The Fleetline at Upminster
One of the real joys I've gained from this blog is the people I've got to know, and it seemed totally appropriate that on Martijn's bus I should meet Tom Bowell for the first time. Tom and I have been communicating on Twitter for some time now, not always in complete concordance, but after Martijn introduced us at Bluewater we clicked. Tom is a young man with a great future in whatever he chooses to do. Heavily involved in politics in his native Croydon area, Tom is also passionate about buses and public transport in general, and has recently written articles for local media regarding proposed TfL alterations to bus services in his area. I could have chatted to Tom and his two companions all day, but there were other things to do, so we left them at Upminster as a rather special guest was soon to arrive.

The scene at Upminster Station
Buses are sometimes like buses - you wait 35 years to go on one then you get it twice in a month. This was the case with Seaford & District's ex Maidstone & District Leyland Leopard 2816. I won't go on too much about it as I did that when I travelled on it a few weeks back on Tube Strike day. Suffice to say she looked great, sounded great and the journey to Ongar on the X21 was made even better by chatting to Alisha, a young lady who is simply the Google of London buses. Female enthusiasts are rare, but Alisha makes up for that. Her knowledge of the London scene is unrivalled, and I'm busy trying to persuade her to write a regular article on the London scene for us. So good to see you again, Alisha, and I will keep nagging.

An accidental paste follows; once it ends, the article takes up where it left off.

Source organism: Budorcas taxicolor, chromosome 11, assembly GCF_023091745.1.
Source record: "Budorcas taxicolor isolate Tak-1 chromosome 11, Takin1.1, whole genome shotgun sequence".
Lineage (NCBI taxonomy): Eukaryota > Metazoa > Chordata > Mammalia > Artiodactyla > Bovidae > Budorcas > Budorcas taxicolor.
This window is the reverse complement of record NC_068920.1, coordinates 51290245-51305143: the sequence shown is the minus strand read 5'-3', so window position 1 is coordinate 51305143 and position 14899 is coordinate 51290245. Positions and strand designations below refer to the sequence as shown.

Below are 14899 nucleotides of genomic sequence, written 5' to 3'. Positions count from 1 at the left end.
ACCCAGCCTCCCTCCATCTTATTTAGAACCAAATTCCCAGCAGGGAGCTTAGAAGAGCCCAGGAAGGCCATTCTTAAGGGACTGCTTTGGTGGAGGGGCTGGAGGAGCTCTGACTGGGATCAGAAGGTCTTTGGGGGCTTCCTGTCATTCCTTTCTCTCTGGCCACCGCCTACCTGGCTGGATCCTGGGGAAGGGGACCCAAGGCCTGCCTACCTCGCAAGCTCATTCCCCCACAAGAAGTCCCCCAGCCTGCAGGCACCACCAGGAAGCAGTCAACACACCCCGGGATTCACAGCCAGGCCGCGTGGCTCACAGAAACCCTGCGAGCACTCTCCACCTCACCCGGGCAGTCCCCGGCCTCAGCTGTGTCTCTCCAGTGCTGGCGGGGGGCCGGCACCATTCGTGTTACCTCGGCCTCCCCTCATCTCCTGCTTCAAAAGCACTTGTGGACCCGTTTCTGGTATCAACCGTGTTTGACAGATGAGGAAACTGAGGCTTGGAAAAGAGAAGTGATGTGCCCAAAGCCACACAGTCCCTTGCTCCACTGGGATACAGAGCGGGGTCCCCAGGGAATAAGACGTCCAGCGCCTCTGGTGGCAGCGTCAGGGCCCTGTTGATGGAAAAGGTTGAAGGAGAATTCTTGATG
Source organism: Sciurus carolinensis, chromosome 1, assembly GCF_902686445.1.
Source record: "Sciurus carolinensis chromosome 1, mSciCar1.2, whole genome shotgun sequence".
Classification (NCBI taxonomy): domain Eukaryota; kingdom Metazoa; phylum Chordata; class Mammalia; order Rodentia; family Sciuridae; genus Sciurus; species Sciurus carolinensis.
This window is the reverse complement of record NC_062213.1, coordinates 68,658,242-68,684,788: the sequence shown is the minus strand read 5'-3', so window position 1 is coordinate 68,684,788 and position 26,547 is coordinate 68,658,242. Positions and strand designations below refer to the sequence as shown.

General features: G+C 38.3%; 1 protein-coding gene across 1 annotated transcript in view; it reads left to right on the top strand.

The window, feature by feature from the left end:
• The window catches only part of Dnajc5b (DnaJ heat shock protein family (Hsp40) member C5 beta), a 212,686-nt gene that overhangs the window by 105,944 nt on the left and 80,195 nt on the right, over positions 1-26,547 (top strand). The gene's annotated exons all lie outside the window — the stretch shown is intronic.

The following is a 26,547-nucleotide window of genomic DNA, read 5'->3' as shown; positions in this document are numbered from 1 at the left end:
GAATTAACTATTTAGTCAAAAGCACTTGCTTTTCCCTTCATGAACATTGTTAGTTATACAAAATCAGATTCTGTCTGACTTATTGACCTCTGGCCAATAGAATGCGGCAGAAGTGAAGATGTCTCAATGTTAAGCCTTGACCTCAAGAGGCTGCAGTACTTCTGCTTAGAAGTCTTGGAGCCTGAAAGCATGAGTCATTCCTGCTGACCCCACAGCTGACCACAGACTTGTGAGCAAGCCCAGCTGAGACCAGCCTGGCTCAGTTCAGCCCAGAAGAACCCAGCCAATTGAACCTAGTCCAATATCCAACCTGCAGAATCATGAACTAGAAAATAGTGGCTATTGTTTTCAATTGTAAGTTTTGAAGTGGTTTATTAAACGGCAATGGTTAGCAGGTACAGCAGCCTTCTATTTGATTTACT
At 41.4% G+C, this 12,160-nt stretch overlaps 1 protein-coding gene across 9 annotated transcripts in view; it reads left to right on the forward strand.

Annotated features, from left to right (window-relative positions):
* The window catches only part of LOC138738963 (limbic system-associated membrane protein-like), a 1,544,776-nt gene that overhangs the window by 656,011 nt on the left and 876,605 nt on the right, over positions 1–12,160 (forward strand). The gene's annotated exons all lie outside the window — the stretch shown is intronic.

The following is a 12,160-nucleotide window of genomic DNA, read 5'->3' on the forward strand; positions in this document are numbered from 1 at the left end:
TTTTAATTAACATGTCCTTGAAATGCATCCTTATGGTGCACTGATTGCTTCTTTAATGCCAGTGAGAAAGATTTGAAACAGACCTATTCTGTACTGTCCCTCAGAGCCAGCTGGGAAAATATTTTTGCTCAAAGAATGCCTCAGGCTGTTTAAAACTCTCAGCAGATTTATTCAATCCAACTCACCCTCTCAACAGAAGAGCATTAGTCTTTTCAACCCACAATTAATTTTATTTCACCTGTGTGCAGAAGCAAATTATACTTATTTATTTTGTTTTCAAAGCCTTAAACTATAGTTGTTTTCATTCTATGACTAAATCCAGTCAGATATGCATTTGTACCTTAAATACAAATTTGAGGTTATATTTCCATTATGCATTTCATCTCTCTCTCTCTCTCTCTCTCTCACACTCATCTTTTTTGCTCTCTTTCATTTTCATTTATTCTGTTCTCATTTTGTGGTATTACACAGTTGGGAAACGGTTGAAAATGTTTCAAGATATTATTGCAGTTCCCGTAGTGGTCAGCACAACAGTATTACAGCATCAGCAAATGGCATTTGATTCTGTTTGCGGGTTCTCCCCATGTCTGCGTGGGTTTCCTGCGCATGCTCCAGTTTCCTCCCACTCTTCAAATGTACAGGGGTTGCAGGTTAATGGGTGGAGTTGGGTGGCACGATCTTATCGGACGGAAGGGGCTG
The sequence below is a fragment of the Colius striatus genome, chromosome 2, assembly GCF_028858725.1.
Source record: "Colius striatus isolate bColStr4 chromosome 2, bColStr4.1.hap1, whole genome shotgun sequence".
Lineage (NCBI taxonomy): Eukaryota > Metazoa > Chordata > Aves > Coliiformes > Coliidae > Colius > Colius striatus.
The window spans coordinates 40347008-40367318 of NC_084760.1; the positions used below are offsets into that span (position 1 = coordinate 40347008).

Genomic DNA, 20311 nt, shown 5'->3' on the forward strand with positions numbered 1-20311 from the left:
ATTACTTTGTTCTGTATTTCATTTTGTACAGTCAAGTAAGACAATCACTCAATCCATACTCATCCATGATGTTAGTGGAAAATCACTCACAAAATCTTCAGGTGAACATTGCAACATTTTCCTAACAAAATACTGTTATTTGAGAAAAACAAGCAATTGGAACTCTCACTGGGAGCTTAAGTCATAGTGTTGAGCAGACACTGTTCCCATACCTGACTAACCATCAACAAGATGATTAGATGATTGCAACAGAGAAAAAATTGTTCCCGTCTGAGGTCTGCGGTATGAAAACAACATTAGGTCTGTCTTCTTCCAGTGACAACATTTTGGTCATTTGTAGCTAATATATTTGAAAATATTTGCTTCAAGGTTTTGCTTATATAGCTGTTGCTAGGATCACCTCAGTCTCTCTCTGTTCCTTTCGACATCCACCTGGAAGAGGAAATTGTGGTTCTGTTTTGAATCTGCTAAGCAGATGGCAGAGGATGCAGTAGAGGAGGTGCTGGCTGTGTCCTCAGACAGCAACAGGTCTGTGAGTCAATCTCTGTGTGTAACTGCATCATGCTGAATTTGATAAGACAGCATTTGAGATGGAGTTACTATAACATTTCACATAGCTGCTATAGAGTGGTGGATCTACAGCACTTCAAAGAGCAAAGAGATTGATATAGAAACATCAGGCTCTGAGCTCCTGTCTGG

Leopard 2816 at Upminster Station with the rear of Metrobus M1
We left the Leopard at Brentwood High St to catch the third of the three routes, the X81 to Tilbury. At this point we had no idea what bus we would be getting, basically the first one to turn up, so when I checked only to discover it would be a certain Metropolitan Scania we knew the bus Gods were smiling on us. Again, I'd only been on her a few weeks ago, but that is one bus I would travel on day in, day out with no complaints and never getting bored. So ahead of its time, giving a ride modern manufacturers must be jealous of, I reached the conclusion that MD60 is my favourite bus in the country. Beautifully cared for by Paul, who it's always great to see, I get a thrill from riding that bus that I get from no other, and there's plenty of competition! At Tilbury I got what I think is my photo of the day.